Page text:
Well I completed this little project and got it up and running, and used it for system admin scripts on DOS, Unix (SCO Unix) and OS/2!

It may sound familiar to you Java guys, but I did this before Java came on the scene!

Point is I as a young programmer could design and impliment my own language and virtual machine! Had I listened to the expert I would have lost out on all the fun, and not provided a neat solution to my employer at the time!

So before you just take someone else’s evaluation on a subject, look for yourself! Empower yourself, you are a lot brighter and able than you think! I know! I have worked with so many programmers probably over 100 of them, and they only acted stupidly when they didn’t look for themselves and acted on third party data!

The Reason Why

Have you ever wondered what it is that slows software projects? What is it that makes some projects miss their deadlines and others succeed?

What is the key item that puts spanners in the works on some development endeavours? Surely there is something, that if we handle can prevent these key failures in the software industry.

Well I know there is! And this is the subject of my post.

Now I am not going to give you a theory. Too many do that kind of thing and think that’s the be all and end all. If I give an answer to this question, it needs to be able to be tested, and if applied does it speed up development? or not? If it does it’s correct in that case, if not it’s false.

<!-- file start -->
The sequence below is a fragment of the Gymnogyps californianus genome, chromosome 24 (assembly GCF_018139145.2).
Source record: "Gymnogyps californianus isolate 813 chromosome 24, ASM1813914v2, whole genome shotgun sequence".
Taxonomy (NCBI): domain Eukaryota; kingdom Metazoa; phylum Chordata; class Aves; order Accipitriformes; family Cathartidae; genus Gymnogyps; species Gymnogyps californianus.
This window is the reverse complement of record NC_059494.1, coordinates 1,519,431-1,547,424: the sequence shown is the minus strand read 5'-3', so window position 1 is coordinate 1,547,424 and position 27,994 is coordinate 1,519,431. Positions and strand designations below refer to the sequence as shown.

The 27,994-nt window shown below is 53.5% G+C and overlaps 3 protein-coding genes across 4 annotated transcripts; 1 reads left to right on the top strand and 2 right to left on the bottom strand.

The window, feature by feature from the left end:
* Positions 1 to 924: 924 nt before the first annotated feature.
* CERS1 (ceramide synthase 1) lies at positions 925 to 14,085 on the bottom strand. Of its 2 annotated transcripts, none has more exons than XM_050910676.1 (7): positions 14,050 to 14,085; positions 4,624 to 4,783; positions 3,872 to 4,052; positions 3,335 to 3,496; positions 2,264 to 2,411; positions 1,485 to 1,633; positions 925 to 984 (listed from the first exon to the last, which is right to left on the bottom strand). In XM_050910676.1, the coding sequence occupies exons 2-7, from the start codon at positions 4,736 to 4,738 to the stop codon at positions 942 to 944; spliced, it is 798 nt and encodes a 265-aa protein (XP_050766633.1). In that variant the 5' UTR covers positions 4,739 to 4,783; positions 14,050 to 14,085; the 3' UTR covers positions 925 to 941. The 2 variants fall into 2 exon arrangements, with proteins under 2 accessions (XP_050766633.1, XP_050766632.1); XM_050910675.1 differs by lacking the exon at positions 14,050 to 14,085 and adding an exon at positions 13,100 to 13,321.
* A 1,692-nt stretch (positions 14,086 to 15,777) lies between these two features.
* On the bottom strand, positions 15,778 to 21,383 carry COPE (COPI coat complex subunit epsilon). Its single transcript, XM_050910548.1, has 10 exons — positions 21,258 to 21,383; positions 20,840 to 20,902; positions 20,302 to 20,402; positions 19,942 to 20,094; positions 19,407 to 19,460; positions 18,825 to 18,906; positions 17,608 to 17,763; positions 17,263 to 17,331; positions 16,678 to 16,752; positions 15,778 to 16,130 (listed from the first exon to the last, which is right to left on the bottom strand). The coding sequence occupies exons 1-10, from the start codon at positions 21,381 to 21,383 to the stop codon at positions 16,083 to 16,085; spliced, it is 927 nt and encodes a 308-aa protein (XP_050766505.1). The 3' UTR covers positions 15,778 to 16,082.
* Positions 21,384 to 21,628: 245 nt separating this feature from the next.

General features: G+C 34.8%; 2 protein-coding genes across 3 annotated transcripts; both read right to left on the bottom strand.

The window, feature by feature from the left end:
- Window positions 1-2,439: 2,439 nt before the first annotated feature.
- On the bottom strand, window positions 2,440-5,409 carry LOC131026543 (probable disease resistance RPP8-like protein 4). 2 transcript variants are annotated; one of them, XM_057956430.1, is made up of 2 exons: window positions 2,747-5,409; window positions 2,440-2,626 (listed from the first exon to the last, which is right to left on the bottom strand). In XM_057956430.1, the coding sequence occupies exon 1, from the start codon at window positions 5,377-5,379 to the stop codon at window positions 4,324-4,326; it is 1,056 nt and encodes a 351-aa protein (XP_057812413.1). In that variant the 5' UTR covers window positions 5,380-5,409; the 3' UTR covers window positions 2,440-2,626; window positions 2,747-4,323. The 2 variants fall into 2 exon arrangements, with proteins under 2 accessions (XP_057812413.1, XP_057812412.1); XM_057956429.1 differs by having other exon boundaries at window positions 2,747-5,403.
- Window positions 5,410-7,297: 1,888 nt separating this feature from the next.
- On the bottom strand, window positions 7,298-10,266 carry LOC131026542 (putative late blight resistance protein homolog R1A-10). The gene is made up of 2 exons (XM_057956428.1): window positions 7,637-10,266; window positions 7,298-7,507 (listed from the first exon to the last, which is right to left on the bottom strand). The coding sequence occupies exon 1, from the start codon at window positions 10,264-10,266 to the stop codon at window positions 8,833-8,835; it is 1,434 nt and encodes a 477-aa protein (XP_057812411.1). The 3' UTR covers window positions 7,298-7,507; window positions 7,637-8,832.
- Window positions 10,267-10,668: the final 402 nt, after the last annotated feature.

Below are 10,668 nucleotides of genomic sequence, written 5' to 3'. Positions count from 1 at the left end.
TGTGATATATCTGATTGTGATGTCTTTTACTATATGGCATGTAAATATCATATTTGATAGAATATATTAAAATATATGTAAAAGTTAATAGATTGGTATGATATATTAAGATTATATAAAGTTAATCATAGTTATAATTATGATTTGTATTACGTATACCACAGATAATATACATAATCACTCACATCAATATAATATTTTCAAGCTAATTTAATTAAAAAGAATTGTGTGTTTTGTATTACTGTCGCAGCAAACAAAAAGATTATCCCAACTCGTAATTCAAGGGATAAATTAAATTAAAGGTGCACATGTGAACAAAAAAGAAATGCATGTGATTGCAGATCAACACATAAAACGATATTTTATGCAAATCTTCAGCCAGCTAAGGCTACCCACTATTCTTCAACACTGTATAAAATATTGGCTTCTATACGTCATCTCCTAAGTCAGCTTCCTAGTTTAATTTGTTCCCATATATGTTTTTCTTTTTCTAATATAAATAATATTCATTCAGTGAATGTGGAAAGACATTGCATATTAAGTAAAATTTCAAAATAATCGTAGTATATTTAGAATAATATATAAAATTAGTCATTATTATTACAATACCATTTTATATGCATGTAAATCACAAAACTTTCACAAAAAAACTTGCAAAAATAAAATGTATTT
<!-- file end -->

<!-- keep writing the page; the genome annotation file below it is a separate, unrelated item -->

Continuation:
And if it’s correct in a majority of cases then we have a good rule we can live by and get results from.

Ok so I have stuck my neck out, but let’s see how this can be.

Imagine you are working on a software program. It is meant to read a text file and count the words in it. Simple application. So you look up the Application Program Interface (API for short) for opening and reading text from files. Seems simple enough. Ok so program is coded and now we run it as a test. What happens is you get a message printed on the console: “An error occurred”.

Ok so it’s not working. Well what now… Ok let’s use the most famous debug method (printf). Before I call the API to open the file I print a message, then after it is opened I print a message.  After running again I see the first message, and then the famous “An error occurred” message.

Good so it must be that my API call to open the file has an error. But what am I doing wrong?  Ok so i go back to the documentation and try figure out what can be causing this error. I see that if the file does not exist it gives a “File not found error”. Ok then let’s rename the file it is trying to open and run the program again. It now says “File not found”. Good I see a link between the existence of the file and the program. Ok let’s rename it back and run again just to see. “An error occurred”!!!! Ok what can this be?